"It's wonderful," said Polton, gazing at the now distant figure; "perfectly wonderful. I should never have known he was a stationmaster." With this and a glance of deep admiration at his employer, he took his departure.

"You will also observe," said Thorndyke, with a smile, "that a fortunate guess often brings more credit than a piece of sound reasoning with a less striking result."

"Yes, that is unfortunately the case, and it is certainly true in the present instance. Your reputation, as far as Polton is concerned, is now firmly established even if it was not before. In his eyes you are a wizard from whom nothing is hidden. But to return to these little pieces, as I must call them, for the lack of a better name. I can form no hypothesis as to their use. I seem to have no 'departure,' as the nautical phrase goes, from which to start an inquiry. I haven't even the material for guess-work. Ought I to be able to arrive at any opinion on the subject?"

Thorndyke picked up one of the pieces, fingering it delicately and inspecting with a critical eye the flat base on which it stood, and reflected for a few moments.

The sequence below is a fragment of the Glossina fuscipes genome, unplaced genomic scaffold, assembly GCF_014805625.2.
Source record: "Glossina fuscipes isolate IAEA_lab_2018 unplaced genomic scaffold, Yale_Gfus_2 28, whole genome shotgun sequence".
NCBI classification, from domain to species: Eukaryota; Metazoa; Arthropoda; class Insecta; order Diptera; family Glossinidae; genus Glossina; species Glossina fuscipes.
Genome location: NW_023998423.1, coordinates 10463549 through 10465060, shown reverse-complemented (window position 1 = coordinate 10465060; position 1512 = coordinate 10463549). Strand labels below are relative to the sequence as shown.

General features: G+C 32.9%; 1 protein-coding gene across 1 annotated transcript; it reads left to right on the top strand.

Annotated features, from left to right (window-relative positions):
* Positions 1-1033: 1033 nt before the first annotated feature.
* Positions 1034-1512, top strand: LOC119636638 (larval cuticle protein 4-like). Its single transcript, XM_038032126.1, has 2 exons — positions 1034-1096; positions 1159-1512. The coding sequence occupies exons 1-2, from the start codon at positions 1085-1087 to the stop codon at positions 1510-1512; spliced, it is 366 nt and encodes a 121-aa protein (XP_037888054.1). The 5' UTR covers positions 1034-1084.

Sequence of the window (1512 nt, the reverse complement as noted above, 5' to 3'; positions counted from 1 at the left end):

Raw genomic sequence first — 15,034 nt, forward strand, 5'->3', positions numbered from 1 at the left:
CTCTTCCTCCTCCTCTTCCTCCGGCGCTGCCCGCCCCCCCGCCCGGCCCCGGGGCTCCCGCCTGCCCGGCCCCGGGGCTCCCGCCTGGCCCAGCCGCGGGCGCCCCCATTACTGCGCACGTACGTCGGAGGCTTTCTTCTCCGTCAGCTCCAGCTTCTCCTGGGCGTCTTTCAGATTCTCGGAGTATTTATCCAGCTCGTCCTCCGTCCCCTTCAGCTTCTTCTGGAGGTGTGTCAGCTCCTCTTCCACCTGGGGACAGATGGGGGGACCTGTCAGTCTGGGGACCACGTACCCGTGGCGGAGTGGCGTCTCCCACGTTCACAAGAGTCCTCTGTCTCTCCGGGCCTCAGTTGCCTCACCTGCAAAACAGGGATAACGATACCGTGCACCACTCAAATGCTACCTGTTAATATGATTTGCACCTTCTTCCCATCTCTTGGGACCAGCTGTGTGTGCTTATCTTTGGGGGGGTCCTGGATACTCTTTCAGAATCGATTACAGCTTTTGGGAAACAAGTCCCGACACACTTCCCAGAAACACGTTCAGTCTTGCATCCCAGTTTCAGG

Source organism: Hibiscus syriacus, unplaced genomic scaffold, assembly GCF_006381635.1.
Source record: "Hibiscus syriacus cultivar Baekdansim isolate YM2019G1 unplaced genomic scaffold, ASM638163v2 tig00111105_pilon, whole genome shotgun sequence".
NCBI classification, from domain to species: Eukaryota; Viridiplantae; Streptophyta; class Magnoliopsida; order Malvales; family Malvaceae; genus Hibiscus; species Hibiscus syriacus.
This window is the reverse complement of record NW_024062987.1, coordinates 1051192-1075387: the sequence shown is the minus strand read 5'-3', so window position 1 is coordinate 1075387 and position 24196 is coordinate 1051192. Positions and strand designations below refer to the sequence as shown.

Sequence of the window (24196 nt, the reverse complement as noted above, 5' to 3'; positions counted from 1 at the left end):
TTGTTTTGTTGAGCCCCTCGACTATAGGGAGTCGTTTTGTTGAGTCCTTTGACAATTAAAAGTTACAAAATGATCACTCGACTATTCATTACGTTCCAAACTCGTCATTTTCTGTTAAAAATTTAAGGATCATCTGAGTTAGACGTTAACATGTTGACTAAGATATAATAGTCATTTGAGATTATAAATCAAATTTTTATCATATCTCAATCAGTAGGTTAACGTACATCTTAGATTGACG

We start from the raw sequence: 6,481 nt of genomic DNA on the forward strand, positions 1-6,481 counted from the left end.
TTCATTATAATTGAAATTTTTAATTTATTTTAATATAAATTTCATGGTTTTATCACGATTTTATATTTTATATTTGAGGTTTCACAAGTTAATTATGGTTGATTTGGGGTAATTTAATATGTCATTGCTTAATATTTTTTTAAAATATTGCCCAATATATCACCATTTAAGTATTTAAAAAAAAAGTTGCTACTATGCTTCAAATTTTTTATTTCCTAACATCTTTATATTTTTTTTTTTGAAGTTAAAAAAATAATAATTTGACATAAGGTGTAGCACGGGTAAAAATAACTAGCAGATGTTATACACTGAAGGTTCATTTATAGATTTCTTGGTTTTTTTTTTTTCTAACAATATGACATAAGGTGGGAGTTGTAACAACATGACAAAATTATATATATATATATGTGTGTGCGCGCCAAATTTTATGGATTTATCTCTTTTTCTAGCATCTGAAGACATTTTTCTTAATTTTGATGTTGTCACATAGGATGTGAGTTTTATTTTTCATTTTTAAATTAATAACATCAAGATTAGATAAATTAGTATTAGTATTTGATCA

"It is easy to trace a connection when one knows all the facts," he said at length, "but it seems to me that you have the materials from which to form a conjecture. Perhaps I am wrong, but I think, when you have had more experience, you will find yourself able to work out a problem of this kind. What is required is constructive imagination and a rigorous exactness in reasoning. Now, you are a good reasoner, and you have recently shown me that you have the necessary imagination; you merely lack experience in the use of your faculties. When you learn my purpose in having these things made--as you will before long--you will probably be surprised that their use did not occur to you. And now let us go forth and take a brisk walk to refresh ourselves (or perhaps I should say myself) after the day's labour.